by Kagro X
NBC's Chuck Todd notes:
According to the Washington Post, former Solicitor General Ted Olsen is viewed as the leading candidate to become the nation's new Attorney General. Why Olsen? His reputation is top-notch and he should have little problem getting through the confirmation process. Oh, and conservatives love Olsen.
Well, here's a little problem that should give Olson a little problem getting through the confirmation process: He's one of the chief architects of the White House strategy that seeks to render Senate Judiciary Committee Chairman Pat Leahy (who sits on the front lines on this nomination) utterly powerless in pursuing his investigation of the very scandals which led to Gonzales' resignation in the first place.
As we're all aware, both the House and Senate Judiciary Committees are still awaiting "administration" compliance with numerous subpoenas and other demands for documents and testimony. But standing in the way is White House counsel Fred Fielding, who insists that the officials and former officials subpoenaed by the committees are shielded from having to testify, under claims of executive privilege.
The House Judiciary Committee, having found no basis for such a claim, recommended in late July that the full House adopt resolutions finding former White House counsel Harriet Miers and White House Chief of Staff Joshua Bolten in contempt of Congress.
By law, however, once adopted by the House, such charges are referred for prosecution to the U.S. Attorney for the District of Columbia. Yes, the prosecution would fall to the same U.S. Attorneys whose politicization by the White House sparked this controversy in the first place. And the "administration" has been clear: they will not permit such a prosecution to go forward.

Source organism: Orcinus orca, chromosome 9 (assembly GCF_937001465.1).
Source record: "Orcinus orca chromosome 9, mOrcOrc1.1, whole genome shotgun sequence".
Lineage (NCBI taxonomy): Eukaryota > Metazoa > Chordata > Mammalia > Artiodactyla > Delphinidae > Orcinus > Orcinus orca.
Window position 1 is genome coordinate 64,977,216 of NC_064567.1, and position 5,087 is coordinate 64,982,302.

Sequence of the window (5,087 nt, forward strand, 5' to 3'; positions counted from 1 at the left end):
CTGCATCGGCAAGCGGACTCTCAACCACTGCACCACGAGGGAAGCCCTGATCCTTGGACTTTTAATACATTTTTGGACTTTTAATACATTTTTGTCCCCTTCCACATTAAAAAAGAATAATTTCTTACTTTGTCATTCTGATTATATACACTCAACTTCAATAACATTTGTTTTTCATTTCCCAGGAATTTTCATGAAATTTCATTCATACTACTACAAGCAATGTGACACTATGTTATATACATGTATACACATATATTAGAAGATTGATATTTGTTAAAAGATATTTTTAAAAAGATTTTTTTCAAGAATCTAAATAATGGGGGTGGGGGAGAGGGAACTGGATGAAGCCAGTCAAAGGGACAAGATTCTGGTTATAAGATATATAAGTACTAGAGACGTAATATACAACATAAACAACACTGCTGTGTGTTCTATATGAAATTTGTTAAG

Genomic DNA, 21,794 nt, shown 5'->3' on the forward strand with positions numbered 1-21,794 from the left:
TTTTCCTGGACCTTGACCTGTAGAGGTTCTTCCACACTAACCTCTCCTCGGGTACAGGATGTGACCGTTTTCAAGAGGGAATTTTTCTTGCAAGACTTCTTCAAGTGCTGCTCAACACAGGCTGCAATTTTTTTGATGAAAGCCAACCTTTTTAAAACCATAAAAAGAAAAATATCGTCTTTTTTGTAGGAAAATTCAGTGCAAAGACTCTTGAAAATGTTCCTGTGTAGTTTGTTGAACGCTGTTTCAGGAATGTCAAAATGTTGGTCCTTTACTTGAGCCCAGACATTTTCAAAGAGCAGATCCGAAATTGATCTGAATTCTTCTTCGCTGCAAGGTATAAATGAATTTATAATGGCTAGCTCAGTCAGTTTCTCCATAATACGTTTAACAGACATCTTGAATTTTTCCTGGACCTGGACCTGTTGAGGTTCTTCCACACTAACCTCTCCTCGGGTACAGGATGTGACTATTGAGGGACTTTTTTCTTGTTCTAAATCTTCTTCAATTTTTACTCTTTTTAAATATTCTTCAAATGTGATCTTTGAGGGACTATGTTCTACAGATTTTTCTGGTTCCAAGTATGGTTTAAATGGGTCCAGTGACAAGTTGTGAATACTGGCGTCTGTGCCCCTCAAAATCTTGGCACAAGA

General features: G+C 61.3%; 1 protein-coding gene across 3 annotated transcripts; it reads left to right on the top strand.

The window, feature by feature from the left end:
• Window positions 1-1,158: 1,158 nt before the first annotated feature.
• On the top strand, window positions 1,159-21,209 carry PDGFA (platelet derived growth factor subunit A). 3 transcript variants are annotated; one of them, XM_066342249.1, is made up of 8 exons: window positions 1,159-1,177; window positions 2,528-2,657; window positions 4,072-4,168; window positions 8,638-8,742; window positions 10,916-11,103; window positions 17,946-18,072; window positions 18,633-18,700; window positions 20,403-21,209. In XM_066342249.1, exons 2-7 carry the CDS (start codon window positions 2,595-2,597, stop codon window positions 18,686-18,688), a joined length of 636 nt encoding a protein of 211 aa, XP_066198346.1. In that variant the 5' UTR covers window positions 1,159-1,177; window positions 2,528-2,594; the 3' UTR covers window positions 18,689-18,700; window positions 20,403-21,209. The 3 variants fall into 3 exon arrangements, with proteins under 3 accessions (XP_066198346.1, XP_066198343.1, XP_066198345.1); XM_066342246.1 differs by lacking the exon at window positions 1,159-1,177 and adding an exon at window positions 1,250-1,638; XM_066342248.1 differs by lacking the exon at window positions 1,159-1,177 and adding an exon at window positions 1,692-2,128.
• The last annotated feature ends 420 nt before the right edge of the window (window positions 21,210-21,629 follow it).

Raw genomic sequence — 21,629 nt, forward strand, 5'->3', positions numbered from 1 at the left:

Unprecedented? Unfortunately not.
The exact same scenario played itself out in the early 1980s, when EPA Administrator Anne Gorsuch refused to provide documents subpoenaed by the House, invoked executive privilege at the direction of the White House counsel, was held in contempt, and the U.S. Attorney not only refused to prosecute, but in fact sued the House of Representatives.
Who was the White House counsel who devised the plan? Fred Fielding. Yes, the same.
Fielding's assistant in running the gambit? Well, he's now Chief Justice of the United States, John Roberts. Yes, the same.
Again, the aim of the plan? To neuter the ability of Congress to enforce its oversight powers against the executive branch.
And who established this plan as administration policy by authoring a 1984 memo as head of the Office of Legal Counsel? Ted Olson. Yes, the same.
How much more of a pattern do the Senators need to see, do you think?
Why would any Senator in his or her right mind vote to confirm as the new Attorney General one of the three chief architects of the plan to render them powerless?